How do you scientifically refute a philosophical belief?
posted on January 19, 2013 05:38AM GMT
I am not a creationist.
I believe the world is 14 billion years old and that man evolved in the last 500 million years along with the tuna fish.
It has come to my attention that people who call themselves scientists are saying that it is a fact that God does not exist. I am puzzled by this.
Scientifically speaking, the universe is finite and expanding, eventually expanding faster than the speed of light and leaving our tiny galaxy all alone in the night sky.
Philosophically speaking, there may be more than just our universe. Unfortunately, at the present time, we have not come up with a way to travel to the edge of our universe and measure what is beyond it. If we can't measure it, observe it, or predict it, it is certainly not scientific to think anything exists beyond our universe, even though our universe is expanding into something. However, the philosophical argument that something may exist beyond our universe is logical.
My challenge to all "scientists" who say there is absolutely no God.
In the book Flatland, a sphere passed through a plane. A square on that plane saw a point appear from nowhere, it grew into a circle, shrunk down to a point, then disappeared. The square did not take irrefutable measurements of the occurrence while it was happening. After the occurrence, the square no longer had the ability to measure the sphere, because the sphere left the square's plane/universe.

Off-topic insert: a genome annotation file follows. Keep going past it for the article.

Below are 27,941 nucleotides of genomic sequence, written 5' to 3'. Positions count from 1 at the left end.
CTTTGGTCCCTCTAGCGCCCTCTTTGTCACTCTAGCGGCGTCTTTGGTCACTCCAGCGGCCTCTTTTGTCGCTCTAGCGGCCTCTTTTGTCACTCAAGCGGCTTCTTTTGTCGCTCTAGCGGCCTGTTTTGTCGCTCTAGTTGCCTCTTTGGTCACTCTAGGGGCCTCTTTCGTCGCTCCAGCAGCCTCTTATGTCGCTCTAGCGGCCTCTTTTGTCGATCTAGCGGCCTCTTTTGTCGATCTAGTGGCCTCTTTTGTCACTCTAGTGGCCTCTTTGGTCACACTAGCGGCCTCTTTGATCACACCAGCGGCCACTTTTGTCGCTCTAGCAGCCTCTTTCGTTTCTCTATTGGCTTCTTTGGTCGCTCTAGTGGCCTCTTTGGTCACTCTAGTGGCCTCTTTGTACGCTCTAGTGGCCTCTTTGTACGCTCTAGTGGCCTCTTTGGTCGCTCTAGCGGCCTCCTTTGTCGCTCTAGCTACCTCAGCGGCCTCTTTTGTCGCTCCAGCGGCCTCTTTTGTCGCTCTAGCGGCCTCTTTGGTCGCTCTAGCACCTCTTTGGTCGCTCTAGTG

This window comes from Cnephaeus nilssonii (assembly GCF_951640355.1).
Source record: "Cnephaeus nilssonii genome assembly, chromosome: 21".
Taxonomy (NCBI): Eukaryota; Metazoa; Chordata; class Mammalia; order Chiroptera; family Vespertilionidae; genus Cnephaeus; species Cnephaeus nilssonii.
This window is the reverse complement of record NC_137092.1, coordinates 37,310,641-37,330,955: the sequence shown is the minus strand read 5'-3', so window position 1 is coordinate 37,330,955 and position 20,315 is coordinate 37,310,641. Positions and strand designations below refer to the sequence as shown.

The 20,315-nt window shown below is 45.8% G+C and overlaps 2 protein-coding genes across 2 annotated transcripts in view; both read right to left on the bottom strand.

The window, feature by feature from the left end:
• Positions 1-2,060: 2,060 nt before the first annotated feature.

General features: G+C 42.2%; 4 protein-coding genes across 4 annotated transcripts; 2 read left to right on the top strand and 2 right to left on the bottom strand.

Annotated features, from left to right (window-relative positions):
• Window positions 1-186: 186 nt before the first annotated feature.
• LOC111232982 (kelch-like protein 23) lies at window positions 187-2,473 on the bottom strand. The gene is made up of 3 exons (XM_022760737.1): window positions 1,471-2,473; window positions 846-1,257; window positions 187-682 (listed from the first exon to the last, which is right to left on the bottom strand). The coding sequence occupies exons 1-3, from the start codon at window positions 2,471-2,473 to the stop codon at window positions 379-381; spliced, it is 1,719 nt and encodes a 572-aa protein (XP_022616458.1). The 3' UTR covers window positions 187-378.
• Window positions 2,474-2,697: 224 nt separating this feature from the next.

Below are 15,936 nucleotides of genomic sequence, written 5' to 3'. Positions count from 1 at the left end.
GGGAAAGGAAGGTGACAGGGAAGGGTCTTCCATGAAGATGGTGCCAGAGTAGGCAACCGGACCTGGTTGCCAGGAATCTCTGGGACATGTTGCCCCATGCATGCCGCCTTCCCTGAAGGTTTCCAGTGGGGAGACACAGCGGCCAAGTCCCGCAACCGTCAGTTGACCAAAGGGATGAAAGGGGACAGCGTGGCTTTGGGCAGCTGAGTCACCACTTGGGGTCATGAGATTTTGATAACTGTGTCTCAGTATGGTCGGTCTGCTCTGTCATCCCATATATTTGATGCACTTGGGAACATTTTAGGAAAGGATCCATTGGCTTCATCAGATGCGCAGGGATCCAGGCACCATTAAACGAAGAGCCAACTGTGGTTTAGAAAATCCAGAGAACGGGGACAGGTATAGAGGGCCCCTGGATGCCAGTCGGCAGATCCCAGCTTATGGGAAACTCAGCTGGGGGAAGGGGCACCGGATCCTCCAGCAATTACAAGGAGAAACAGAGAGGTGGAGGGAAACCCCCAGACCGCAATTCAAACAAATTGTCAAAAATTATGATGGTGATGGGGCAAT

How can the square, who is the only witness to the event, scientifically prove the existence of the sphere?
Better yet, how can a triangle on the same plane as the square prove the square is nuts and there is no such a thing as a sphere?
This is a simple thought experiment, not to change your beliefs, but to emphasize the difference between philosophical belief and scientific fact and how philosophy might drive science to expand its thinking.
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